Thursday, August 27, 2015

Finding time for budgeting in your life

It’s safe to say that everyone knows the importance of budgeting by now. If not, then chances are good that you’re just getting into high school and just haven’t had to think about budgeting yet. Or, you might be living under a rock. Either way, budgeting is critically important. Without it, we would never know what we spend on a daily, weekly, or monthly basis. The difficulty is usually found in sticking to the budget, which requires us to take an active role in the budget process, rather than seeing it happen for us.

Although our smartphones and computers these days are amazing machines capable of more than even the inventors of the personal computer envisioned back in the day, they are devices that tend to make us lazy. Budgeting is one of those aspects of life where you just can’t be lazy. If every dime you spent was tracked for you, chances are you’d just end up ignoring it anyway. On the other hand, if you force yourself to note down all your budget items every month, you’ll eventually become so adept at doing it, that it becomes second nature. That’s the eventual goal: To lock yourself into a set level of spending that’s well within your means, and avoid unnecessary expenses that tend to bust your budget. So how do you find time for that?

Potentially the easiest way to find time for budgeting is to get back into the habit of using a check ledger. Stores hate them, because they hold up checkout lines, and customers don’t like them for the same reason. Ask yourself what’s more important, though- holding up a checkout line for an additional 15 seconds to make a note of your checkout total, or getting the people behind you out of the store and into their cars 15 seconds faster. I would argue that your budget is more important, as is theirs. They should be doing the same, and if they are not, then shame on them. Set a positive example, and hold up that line!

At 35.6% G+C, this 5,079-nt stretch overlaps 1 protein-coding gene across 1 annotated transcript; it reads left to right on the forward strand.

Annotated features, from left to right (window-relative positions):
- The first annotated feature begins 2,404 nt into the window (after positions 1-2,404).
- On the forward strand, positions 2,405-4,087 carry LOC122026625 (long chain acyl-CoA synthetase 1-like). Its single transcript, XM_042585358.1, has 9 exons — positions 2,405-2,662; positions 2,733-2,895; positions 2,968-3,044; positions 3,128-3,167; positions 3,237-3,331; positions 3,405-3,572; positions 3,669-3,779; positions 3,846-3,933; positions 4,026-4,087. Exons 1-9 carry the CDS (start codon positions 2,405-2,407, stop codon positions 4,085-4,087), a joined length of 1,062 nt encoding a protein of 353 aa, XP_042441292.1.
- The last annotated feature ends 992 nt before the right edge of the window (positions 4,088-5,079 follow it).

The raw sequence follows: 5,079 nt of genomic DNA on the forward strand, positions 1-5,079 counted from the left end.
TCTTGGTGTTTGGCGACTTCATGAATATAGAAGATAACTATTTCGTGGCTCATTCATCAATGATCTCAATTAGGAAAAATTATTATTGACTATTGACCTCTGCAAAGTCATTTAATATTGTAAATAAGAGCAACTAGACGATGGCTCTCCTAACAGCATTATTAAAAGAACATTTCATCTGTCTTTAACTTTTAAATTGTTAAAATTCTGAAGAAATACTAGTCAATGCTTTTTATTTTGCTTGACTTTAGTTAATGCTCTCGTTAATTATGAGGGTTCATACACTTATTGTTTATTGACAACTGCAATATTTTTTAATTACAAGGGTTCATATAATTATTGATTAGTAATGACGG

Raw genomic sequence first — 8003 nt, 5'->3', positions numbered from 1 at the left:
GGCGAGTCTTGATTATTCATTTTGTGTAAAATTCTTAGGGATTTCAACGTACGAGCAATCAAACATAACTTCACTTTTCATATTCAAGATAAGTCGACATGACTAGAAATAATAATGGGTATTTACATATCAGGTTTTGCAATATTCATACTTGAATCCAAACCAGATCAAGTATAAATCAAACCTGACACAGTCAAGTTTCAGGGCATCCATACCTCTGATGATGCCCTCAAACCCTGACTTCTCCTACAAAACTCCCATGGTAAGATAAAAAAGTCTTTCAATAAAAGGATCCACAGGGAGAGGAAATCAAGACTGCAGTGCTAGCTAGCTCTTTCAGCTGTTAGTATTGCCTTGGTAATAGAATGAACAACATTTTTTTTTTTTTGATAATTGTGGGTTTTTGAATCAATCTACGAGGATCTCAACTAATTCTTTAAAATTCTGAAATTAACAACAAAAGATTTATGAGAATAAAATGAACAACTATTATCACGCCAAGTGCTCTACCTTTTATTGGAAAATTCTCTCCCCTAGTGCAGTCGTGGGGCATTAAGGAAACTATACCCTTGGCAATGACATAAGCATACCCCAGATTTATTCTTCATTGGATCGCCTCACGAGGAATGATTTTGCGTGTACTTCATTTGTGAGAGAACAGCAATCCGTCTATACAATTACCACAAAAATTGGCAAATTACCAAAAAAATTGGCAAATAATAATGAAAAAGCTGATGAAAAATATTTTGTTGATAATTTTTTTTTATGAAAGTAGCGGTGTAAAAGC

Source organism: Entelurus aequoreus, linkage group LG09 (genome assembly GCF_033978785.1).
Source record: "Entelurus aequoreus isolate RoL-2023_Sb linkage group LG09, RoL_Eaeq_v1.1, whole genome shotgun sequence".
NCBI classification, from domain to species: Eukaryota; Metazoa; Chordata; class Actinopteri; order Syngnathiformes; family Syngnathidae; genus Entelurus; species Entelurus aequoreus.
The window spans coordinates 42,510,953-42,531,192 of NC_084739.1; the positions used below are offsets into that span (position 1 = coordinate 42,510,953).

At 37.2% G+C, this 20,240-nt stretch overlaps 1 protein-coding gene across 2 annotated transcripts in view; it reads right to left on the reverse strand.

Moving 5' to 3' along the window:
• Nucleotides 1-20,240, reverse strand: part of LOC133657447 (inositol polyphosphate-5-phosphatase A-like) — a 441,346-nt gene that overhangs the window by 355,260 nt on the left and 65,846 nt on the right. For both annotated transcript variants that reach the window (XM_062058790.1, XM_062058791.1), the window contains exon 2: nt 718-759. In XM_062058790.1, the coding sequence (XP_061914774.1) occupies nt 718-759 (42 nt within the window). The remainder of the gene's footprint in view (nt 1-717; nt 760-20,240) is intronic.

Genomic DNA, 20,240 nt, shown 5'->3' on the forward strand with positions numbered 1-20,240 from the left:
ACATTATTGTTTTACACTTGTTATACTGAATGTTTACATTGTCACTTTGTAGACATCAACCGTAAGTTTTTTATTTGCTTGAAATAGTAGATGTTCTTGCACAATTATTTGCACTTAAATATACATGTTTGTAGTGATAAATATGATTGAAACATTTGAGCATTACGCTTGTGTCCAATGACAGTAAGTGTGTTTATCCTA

Checking itself is conducive to budgeting- much more so than debit cards and credit cards, so don’t be afraid to write out checks, as well. Since so many stores these days don’t even tell you what your total is (did you notice? Grocery stores are particularly adept at small-talking their way around your total bill, hoping you’ll swipe that credit card without a second thought. Then, you might even get your receipt stuffed unceremoniously into a bag, where you can only retrieve it later to determine whether you got the sale price on all the items you bought.

Basically, it just boils down to making time. It only takes a moment to note your expenses in a small note pad, so make sure that you do it! It could make the difference between a successful budget and a busted budget!

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